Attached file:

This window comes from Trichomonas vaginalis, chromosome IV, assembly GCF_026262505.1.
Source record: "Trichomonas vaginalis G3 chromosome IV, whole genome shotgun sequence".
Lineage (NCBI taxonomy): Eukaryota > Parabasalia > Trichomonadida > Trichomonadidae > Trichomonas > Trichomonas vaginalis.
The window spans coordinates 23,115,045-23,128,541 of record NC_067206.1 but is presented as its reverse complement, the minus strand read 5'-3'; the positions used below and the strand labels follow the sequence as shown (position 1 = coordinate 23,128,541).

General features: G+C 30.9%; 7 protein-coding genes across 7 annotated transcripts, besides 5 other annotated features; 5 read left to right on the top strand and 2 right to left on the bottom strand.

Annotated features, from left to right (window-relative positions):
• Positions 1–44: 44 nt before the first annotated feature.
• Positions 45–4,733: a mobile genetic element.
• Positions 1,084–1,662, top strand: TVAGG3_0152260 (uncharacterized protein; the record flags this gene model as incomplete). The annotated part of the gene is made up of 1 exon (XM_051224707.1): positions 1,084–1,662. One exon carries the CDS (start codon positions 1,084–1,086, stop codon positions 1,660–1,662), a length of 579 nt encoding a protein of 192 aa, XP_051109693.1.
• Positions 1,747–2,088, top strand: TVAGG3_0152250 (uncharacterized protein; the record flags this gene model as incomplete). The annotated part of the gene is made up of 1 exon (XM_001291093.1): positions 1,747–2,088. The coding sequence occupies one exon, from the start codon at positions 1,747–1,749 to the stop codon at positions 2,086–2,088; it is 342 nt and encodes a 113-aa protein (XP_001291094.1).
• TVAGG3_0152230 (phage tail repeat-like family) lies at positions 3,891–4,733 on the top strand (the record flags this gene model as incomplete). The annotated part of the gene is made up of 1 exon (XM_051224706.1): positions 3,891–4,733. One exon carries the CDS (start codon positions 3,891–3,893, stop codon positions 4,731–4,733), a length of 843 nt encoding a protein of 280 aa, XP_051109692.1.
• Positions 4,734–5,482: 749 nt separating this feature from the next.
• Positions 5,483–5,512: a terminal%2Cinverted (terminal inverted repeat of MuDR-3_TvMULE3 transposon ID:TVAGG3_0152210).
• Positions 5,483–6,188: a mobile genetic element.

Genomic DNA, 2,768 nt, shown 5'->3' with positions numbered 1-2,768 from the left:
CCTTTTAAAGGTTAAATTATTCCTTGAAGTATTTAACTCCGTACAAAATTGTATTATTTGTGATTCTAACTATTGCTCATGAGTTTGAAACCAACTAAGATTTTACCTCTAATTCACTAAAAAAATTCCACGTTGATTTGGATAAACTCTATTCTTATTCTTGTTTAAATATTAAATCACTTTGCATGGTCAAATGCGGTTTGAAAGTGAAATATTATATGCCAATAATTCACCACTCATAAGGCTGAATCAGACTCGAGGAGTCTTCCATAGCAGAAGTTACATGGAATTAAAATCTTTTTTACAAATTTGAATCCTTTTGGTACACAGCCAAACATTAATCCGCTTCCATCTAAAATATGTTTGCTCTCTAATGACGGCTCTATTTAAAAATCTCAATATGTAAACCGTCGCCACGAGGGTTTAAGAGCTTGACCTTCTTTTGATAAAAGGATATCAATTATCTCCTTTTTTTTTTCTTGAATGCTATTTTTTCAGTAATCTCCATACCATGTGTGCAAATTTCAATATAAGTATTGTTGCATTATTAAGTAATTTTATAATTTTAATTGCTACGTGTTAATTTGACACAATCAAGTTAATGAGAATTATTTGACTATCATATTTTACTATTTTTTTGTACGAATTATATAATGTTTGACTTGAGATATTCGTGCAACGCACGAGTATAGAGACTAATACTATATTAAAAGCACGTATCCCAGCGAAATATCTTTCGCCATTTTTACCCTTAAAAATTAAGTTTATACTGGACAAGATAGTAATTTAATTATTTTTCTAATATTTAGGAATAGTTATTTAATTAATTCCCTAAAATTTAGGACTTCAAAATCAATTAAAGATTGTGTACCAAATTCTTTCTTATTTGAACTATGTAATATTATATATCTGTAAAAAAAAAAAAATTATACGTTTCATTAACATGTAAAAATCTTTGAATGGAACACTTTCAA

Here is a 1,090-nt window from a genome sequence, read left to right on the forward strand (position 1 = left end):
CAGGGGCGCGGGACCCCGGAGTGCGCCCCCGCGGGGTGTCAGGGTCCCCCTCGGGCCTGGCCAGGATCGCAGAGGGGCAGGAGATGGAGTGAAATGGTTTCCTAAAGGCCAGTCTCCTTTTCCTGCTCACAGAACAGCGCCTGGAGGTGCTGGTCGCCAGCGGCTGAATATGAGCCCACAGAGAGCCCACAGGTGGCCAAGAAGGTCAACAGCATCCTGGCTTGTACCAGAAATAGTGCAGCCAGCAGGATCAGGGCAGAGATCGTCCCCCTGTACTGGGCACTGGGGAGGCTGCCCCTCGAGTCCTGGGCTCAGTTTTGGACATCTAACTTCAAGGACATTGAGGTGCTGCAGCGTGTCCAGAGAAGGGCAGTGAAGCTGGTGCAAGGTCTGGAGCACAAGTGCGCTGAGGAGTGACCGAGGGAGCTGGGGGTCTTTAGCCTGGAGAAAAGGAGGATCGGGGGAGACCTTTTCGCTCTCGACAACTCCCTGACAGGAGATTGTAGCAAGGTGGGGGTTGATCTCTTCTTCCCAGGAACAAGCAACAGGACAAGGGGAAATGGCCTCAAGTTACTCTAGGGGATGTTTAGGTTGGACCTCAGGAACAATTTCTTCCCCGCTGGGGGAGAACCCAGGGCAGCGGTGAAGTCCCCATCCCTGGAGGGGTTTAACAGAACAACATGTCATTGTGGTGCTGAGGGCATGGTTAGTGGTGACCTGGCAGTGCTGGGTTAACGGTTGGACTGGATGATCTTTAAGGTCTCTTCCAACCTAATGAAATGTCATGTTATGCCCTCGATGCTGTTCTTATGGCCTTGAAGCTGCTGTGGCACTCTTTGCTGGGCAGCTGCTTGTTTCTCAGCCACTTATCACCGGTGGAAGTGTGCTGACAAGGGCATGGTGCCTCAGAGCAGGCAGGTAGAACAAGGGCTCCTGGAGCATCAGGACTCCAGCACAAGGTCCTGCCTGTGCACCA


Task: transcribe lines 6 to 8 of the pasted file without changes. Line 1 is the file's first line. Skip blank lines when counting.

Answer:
Annotated features, from left to right (window-relative positions):
• Positions 1–44: 44 nt before the first annotated feature.
• Positions 45–4,733: a mobile genetic element.